Definitions for "Asterisk "
The figure of a star, thus, ?, used in printing and writing as a reference to a passage or note in the margin, to supply the omission of letters or words, or to mark a word or phrase as having a special character.
This is the character "*".
A typographical sign used by both Publius and Genesis. It may be a clue to ignore the first letter of the sentence, or, on the contrary, a way to stress its importance. In the word asterisk we have ASTER, the Greek word for STAR.
Keywords:  digium, pbx, telephony, linux, iax
Asterisk is a hybrid TDM and packet voice PBX and IVR platform with ACD functionality. It acts as middleware between the Internet , telephony channels , and applications .
Asterisk is a complete PBX software. It runs on Linux and provides all of the features you would expect from a PBX and more. Asterisk does voice over IP in three protocols, and can interoperate with almost all standards-based telephony equipment using relatively inexpensive hardware. For more information, refer to
a complete PBX in software. Asterisk was developed by Mark Spencer of Digium Corporation. Asterisk enjoys a world-wide developer community with enhancements added on an ongoing basis.
Keywords:  michiyo, akaishi
Michiyo Akaishi.
Linguists use * to signal two different meanings: (1) ungrammatical and (2) a reconstructed form unattested in writing. Thus, *runned signals that for most English speakers this form violates the rule to treat run as a strong verb in its past forms. The form *ker- 'heart' signals that Indo-European had a reconstructed root in this form.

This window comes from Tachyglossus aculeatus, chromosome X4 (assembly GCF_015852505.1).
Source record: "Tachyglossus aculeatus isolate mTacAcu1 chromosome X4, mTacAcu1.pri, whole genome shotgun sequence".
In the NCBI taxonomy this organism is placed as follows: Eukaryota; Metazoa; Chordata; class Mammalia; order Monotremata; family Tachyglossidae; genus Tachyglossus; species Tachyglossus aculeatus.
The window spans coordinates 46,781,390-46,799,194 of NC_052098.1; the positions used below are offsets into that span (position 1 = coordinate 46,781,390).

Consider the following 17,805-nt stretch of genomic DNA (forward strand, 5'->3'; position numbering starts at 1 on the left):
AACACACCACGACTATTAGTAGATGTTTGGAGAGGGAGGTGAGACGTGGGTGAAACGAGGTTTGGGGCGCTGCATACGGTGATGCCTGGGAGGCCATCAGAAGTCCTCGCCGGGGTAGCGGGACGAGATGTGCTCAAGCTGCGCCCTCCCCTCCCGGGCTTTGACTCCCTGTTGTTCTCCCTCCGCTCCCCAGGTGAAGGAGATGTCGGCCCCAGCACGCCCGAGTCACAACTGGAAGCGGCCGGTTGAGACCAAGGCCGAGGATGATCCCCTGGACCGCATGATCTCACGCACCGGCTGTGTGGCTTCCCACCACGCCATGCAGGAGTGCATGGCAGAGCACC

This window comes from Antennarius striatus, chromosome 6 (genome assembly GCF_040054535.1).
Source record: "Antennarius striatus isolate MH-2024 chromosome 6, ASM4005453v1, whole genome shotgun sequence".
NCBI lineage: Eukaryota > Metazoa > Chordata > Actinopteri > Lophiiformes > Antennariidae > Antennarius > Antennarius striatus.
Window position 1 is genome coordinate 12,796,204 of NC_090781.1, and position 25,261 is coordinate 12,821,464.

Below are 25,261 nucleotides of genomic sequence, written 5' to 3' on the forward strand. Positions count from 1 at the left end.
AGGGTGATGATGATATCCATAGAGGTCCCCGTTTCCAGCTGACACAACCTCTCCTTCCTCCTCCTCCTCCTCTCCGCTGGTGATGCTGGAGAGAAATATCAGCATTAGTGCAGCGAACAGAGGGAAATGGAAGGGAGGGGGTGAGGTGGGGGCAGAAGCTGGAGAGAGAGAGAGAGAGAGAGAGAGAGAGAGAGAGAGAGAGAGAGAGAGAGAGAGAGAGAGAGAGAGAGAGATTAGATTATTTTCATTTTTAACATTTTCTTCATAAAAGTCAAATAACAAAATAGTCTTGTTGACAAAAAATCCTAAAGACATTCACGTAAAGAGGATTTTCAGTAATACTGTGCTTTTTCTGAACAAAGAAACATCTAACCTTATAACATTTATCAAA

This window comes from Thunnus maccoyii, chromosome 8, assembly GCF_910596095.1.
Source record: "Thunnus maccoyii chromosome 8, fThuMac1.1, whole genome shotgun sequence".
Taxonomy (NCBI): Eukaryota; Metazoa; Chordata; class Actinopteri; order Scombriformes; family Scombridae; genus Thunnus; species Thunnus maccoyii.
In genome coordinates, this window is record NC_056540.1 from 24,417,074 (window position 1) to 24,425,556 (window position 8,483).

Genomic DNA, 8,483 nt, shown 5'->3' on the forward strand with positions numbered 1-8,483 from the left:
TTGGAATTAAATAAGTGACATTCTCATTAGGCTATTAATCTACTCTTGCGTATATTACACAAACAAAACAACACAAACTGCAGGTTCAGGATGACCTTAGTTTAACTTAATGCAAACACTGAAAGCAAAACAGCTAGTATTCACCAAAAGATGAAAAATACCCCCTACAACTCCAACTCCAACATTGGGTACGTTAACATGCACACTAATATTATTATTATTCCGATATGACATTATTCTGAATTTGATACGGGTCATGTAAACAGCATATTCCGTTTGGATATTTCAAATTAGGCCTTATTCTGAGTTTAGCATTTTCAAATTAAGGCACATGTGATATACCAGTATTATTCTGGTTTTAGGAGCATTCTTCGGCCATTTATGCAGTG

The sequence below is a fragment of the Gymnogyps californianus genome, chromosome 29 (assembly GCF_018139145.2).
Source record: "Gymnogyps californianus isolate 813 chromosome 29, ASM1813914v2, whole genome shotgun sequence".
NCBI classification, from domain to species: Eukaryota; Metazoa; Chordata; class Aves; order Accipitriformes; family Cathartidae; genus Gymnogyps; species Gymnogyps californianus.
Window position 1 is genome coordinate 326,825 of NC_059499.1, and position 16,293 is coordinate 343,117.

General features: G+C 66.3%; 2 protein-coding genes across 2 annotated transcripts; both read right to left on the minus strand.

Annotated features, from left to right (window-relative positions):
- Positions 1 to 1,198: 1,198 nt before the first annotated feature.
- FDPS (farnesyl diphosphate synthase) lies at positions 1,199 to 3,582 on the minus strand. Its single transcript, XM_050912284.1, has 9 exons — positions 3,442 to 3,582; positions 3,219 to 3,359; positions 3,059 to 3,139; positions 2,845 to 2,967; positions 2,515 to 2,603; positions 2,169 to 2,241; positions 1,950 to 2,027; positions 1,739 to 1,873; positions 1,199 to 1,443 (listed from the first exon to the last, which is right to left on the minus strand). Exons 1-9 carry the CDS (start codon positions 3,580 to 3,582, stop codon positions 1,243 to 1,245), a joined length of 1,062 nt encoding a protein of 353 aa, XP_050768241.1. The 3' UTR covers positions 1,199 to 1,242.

"*" Used to designate original spelling in Detail Inventory Table. Original spelling has been changed to a modern standard word. This change is indicated by the addition of an "=" to the word, i.e.: "chare*" becomes "chair=."
The asterisk * in front of an incorrect word tells you that this is not the way to pronounce it or put the parts together. For example, * saha is an incorrect pronunication of "tooth."
Kurt Busch after he got suspended in 2004 (because everyone stopped mentioning him by name)
a suggested means of identification
When used with a jockey's name or beside the weight a horse is to carry it denotes an apprentice rider. In breeding publications where it appears with a horse's name it means the horse was imported to the U.S.
a notational device to attract attention
a tight binding and is used to separate immediately adjacent components